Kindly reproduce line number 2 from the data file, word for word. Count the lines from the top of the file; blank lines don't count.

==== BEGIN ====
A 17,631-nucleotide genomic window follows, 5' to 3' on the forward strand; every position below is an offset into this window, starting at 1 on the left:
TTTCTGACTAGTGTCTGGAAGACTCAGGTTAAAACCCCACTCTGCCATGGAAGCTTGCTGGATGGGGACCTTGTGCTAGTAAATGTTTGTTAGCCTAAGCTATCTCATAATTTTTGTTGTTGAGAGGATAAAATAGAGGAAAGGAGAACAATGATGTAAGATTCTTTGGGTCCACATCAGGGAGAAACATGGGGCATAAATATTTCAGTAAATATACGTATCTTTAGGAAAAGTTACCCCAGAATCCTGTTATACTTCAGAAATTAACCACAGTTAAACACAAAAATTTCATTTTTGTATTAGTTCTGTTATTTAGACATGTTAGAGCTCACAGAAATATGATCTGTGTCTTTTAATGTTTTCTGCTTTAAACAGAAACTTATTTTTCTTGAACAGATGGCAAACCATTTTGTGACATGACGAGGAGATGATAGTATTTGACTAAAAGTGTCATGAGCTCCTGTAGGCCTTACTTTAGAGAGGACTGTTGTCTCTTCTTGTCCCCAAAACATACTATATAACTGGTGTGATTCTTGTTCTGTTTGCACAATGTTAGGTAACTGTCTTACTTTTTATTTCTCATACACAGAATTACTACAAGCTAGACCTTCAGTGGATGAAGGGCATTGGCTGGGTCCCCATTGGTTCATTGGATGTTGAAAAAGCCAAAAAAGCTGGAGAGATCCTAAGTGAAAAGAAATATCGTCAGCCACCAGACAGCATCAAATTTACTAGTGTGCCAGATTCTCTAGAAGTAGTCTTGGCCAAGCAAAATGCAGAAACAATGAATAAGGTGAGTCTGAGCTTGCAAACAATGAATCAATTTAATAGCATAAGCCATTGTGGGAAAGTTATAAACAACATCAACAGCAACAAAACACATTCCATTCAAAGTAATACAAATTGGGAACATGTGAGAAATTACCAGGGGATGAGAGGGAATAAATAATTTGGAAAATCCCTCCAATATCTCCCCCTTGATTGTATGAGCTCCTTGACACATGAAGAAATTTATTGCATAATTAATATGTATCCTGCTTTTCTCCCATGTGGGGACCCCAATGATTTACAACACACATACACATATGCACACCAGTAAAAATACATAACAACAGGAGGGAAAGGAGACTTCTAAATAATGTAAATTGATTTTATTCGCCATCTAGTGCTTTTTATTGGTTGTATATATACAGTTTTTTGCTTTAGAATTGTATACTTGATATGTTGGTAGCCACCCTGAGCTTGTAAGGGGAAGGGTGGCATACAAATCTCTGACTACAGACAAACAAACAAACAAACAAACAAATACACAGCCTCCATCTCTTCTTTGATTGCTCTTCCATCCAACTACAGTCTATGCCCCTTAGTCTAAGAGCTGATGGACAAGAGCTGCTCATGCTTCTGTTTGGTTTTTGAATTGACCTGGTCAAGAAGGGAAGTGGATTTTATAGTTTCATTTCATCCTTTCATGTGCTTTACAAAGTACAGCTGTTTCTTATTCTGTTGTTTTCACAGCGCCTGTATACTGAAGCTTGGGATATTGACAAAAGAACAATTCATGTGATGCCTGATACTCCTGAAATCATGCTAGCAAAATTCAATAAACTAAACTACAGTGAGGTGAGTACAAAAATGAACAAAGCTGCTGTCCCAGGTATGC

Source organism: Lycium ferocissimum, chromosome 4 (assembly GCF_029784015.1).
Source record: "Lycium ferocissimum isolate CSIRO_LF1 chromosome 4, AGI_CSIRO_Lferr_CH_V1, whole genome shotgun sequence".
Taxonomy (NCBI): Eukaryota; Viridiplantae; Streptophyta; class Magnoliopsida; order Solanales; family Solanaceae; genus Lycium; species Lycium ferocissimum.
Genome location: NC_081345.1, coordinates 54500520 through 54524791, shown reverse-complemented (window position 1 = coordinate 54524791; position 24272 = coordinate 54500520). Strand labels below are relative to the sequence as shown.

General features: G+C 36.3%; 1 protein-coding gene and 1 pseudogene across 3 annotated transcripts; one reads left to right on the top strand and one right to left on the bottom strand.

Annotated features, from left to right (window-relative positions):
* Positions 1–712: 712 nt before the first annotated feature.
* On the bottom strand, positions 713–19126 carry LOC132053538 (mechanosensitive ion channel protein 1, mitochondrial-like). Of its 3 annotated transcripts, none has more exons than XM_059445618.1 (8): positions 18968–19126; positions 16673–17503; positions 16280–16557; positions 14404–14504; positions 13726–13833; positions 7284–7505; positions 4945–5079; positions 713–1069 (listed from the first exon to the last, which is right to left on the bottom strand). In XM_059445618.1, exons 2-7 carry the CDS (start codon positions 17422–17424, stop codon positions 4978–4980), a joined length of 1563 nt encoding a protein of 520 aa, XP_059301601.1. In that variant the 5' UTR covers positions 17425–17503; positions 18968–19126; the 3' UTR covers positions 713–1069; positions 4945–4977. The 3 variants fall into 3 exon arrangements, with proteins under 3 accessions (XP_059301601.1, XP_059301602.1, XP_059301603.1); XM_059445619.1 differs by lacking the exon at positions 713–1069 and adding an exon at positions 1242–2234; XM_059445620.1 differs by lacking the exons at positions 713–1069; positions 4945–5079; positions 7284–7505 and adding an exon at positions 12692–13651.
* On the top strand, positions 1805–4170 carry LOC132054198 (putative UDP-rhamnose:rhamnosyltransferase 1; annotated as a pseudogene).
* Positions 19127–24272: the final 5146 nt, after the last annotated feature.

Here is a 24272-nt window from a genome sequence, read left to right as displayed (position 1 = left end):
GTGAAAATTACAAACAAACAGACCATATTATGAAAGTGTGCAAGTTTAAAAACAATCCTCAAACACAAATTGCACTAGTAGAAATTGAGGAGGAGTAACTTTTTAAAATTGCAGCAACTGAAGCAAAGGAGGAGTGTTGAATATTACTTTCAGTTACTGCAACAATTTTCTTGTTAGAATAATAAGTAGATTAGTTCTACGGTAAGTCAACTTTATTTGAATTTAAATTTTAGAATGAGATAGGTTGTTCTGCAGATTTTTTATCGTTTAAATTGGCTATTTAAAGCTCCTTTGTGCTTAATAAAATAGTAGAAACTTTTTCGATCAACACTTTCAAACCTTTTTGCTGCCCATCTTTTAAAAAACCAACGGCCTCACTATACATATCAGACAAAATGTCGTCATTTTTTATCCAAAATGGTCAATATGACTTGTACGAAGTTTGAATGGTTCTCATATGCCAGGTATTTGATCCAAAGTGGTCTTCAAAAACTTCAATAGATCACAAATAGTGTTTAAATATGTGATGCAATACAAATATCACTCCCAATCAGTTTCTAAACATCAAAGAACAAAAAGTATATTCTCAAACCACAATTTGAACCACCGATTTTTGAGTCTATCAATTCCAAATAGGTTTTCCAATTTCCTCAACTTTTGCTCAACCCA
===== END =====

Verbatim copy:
TTTCTGACTAGTGTCTGGAAGACTCAGGTTAAAACCCCACTCTGCCATGGAAGCTTGCTGGATGGGGACCTTGTGCTAGTAAATGTTTGTTAGCCTAAGCTATCTCATAATTTTTGTTGTTGAGAGGATAAAATAGAGGAAAGGAGAACAATGATGTAAGATTCTTTGGGTCCACATCAGGGAGAAACATGGGGCATAAATATTTCAGTAAATATACGTATCTTTAGGAAAAGTTACCCCAGAATCCTGTTATACTTCAGAAATTAACCACAGTTAAACACAAAAATTTCATTTTTGTATTAGTTCTGTTATTTAGACATGTTAGAGCTCACAGAAATATGATCTGTGTCTTTTAATGTTTTCTGCTTTAAACAGAAACTTATTTTTCTTGAACAGATGGCAAACCATTTTGTGACATGACGAGGAGATGATAGTATTTGACTAAAAGTGTCATGAGCTCCTGTAGGCCTTACTTTAGAGAGGACTGTTGTCTCTTCTTGTCCCCAAAACATACTATATAACTGGTGTGATTCTTGTTCTGTTTGCACAATGTTAGGTAACTGTCTTACTTTTTATTTCTCATACACAGAATTACTACAAGCTAGACCTTCAGTGGATGAAGGGCATTGGCTGGGTCCCCATTGGTTCATTGGATGTTGAAAAAGCCAAAAAAGCTGGAGAGATCCTAAGTGAAAAGAAATATCGTCAGCCACCAGACAGCATCAAATTTACTAGTGTGCCAGATTCTCTAGAAGTAGTCTTGGCCAAGCAAAATGCAGAAACAATGAATAAGGTGAGTCTGAGCTTGCAAACAATGAATCAATTTAATAGCATAAGCCATTGTGGGAAAGTTATAAACAACATCAACAGCAACAAAACACATTCCATTCAAAGTAATACAAATTGGGAACATGTGAGAAATTACCAGGGGATGAGAGGGAATAAATAATTTGGAAAATCCCTCCAATATCTCCCCCTTGATTGTATGAGCTCCTTGACACATGAAGAAATTTATTGCATAATTAATATGTATCCTGCTTTTCTCCCATGTGGGGACCCCAATGATTTACAACACACATACACATATGCACACCAGTAAAAATACATAACAACAGGAGGGAAAGGAGACTTCTAAATAATGTAAATTGATTTTATTCGCCATCTAGTGCTTTTTATTGGTTGTATATATACAGTTTTTTGCTTTAGAATTGTATACTTGATATGTTGGTAGCCACCCTGAGCTTGTAAGGGGAAGGGTGGCATACAAATCTCTGACTACAGACAAACAAACAAACAAACAAACAAATACACAGCCTCCATCTCTTCTTTGATTGCTCTTCCATCCAACTACAGTCTATGCCCCTTAGTCTAAGAGCTGATGGACAAGAGCTGCTCATGCTTCTGTTTGGTTTTTGAATTGACCTGGTCAAGAAGGGAAGTGGATTTTATAGTTTCATTTCATCCTTTCATGTGCTTTACAAAGTACAGCTGTTTCTTATTCTGTTGTTTTCACAGCGCCTGTATACTGAAGCTTGGGATATTGACAAAAGAACAATTCATGTGATGCCTGATACTCCTGAAATCATGCTAGCAAAATTCAATAAACTAAACTACAGTGAGGTGAGTACAAAAATGAACAAAGCTGCTGTCCCAGGTATGC